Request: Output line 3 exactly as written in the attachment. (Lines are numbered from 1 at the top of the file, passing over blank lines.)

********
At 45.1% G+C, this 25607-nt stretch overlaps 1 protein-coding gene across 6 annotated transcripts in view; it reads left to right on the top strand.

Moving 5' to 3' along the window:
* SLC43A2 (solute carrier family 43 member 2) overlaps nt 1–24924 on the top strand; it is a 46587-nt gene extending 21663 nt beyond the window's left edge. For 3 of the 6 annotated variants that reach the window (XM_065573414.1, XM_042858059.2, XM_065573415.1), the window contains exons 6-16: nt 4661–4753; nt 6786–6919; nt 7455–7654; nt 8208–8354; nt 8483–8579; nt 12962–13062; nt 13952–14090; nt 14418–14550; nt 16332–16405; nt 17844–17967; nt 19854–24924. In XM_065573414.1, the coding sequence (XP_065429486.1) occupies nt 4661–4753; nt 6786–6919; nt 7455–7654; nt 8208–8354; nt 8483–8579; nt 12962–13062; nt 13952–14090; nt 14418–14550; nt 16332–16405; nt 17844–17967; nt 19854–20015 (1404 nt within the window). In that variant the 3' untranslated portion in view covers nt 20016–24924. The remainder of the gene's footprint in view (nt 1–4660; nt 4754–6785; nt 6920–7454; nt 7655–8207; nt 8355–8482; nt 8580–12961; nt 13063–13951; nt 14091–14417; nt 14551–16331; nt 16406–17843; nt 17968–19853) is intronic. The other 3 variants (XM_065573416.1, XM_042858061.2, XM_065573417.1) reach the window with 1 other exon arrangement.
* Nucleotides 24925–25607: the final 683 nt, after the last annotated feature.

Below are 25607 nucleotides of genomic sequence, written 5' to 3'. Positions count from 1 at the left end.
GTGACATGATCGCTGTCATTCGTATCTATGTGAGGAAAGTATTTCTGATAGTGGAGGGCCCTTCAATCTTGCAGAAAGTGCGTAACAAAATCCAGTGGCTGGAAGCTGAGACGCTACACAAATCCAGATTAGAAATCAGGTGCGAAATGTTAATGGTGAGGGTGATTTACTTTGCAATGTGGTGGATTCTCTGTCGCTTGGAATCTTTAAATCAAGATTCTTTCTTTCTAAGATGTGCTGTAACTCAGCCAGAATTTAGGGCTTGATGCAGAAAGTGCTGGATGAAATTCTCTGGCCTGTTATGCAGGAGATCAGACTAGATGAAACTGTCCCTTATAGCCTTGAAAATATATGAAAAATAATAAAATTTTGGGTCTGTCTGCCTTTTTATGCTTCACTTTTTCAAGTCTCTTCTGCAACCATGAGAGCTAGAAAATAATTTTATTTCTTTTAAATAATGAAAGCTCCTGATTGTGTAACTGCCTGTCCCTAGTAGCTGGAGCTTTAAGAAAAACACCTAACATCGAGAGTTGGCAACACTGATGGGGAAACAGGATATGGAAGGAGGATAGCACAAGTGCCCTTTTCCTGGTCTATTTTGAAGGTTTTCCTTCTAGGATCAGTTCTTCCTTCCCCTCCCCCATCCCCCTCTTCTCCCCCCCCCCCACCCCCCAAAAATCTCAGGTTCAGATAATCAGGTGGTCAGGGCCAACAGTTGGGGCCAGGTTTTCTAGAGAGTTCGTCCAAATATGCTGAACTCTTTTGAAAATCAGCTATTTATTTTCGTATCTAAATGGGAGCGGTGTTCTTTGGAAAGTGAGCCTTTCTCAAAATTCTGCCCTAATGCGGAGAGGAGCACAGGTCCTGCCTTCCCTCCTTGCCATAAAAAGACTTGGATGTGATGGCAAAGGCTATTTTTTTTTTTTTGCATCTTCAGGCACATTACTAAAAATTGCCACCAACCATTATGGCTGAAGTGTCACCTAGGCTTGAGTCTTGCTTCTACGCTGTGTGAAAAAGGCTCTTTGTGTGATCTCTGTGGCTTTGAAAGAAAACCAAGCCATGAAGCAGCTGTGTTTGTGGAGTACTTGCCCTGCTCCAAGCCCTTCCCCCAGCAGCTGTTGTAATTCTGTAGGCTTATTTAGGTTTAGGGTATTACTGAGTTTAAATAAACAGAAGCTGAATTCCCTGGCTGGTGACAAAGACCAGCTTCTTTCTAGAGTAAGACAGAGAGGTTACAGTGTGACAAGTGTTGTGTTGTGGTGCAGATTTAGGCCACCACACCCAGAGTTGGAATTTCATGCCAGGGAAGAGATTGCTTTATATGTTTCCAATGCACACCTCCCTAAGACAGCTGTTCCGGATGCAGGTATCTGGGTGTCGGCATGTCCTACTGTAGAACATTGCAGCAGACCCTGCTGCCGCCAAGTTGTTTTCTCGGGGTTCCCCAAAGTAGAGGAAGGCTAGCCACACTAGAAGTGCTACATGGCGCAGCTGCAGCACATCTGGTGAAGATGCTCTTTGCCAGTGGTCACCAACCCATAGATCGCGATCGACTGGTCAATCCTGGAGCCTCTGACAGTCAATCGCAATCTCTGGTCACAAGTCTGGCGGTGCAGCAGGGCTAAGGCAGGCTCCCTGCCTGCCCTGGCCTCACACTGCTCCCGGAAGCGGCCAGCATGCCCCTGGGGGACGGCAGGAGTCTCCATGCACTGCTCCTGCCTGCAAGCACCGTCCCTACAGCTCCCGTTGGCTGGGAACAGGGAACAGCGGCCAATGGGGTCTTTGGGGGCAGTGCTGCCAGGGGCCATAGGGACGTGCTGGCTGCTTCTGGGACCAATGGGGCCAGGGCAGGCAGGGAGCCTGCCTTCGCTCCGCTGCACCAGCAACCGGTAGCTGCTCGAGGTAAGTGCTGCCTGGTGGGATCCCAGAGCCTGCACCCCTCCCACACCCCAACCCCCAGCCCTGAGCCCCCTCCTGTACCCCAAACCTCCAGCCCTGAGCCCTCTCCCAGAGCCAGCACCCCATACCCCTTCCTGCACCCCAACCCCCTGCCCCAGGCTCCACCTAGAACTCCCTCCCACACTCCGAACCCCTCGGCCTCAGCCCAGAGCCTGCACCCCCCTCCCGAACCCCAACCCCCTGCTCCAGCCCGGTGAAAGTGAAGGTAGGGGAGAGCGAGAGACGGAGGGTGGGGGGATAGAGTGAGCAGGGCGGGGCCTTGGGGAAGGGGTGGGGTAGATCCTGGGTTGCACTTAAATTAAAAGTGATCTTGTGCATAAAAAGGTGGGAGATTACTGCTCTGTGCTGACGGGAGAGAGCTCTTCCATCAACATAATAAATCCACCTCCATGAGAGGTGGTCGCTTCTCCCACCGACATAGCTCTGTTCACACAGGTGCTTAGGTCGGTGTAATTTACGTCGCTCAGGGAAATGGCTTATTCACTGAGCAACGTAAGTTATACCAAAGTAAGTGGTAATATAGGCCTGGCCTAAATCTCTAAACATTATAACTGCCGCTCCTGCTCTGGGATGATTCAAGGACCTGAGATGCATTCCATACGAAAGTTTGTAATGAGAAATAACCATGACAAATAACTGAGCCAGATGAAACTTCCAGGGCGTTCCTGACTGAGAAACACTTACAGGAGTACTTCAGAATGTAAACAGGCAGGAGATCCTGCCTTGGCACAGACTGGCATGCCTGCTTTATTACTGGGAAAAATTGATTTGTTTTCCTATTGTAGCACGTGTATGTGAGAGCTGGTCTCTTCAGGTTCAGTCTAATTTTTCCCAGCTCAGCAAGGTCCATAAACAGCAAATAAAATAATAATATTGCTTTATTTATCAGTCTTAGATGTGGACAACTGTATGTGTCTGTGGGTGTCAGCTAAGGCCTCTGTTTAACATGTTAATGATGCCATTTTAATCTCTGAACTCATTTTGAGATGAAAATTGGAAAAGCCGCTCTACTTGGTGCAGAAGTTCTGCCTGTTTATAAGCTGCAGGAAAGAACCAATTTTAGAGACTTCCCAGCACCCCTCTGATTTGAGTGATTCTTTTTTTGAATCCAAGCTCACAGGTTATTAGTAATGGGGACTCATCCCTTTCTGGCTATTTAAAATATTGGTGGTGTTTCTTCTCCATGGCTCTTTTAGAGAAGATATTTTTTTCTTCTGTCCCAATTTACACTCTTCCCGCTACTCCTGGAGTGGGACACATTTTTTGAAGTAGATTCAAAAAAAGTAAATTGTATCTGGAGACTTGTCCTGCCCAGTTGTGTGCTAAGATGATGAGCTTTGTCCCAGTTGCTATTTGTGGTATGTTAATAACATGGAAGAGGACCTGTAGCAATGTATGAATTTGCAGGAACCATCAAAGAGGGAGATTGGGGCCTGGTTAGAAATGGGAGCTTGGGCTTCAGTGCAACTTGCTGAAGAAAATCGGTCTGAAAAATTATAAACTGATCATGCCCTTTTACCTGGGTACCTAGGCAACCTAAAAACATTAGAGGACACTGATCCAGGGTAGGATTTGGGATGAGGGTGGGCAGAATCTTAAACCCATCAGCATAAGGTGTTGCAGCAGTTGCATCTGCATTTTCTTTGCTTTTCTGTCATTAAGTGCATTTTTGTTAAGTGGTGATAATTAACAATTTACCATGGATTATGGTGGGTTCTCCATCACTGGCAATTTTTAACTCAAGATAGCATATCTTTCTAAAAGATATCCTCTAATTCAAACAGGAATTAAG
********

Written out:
* SLC43A2 (solute carrier family 43 member 2) overlaps nt 1–24924 on the top strand; it is a 46587-nt gene extending 21663 nt beyond the window's left edge. For 3 of the 6 annotated variants that reach the window (XM_065573414.1, XM_042858059.2, XM_065573415.1), the window contains exons 6-16: nt 4661–4753; nt 6786–6919; nt 7455–7654; nt 8208–8354; nt 8483–8579; nt 12962–13062; nt 13952–14090; nt 14418–14550; nt 16332–16405; nt 17844–17967; nt 19854–24924. In XM_065573414.1, the coding sequence (XP_065429486.1) occupies nt 4661–4753; nt 6786–6919; nt 7455–7654; nt 8208–8354; nt 8483–8579; nt 12962–13062; nt 13952–14090; nt 14418–14550; nt 16332–16405; nt 17844–17967; nt 19854–20015 (1404 nt within the window). In that variant the 3' untranslated portion in view covers nt 20016–24924. The remainder of the gene's footprint in view (nt 1–4660; nt 4754–6785; nt 6920–7454; nt 7655–8207; nt 8355–8482; nt 8580–12961; nt 13063–13951; nt 14091–14417; nt 14551–16331; nt 16406–17843; nt 17968–19853) is intronic. The other 3 variants (XM_065573416.1, XM_042858061.2, XM_065573417.1) reach the window with 1 other exon arrangement.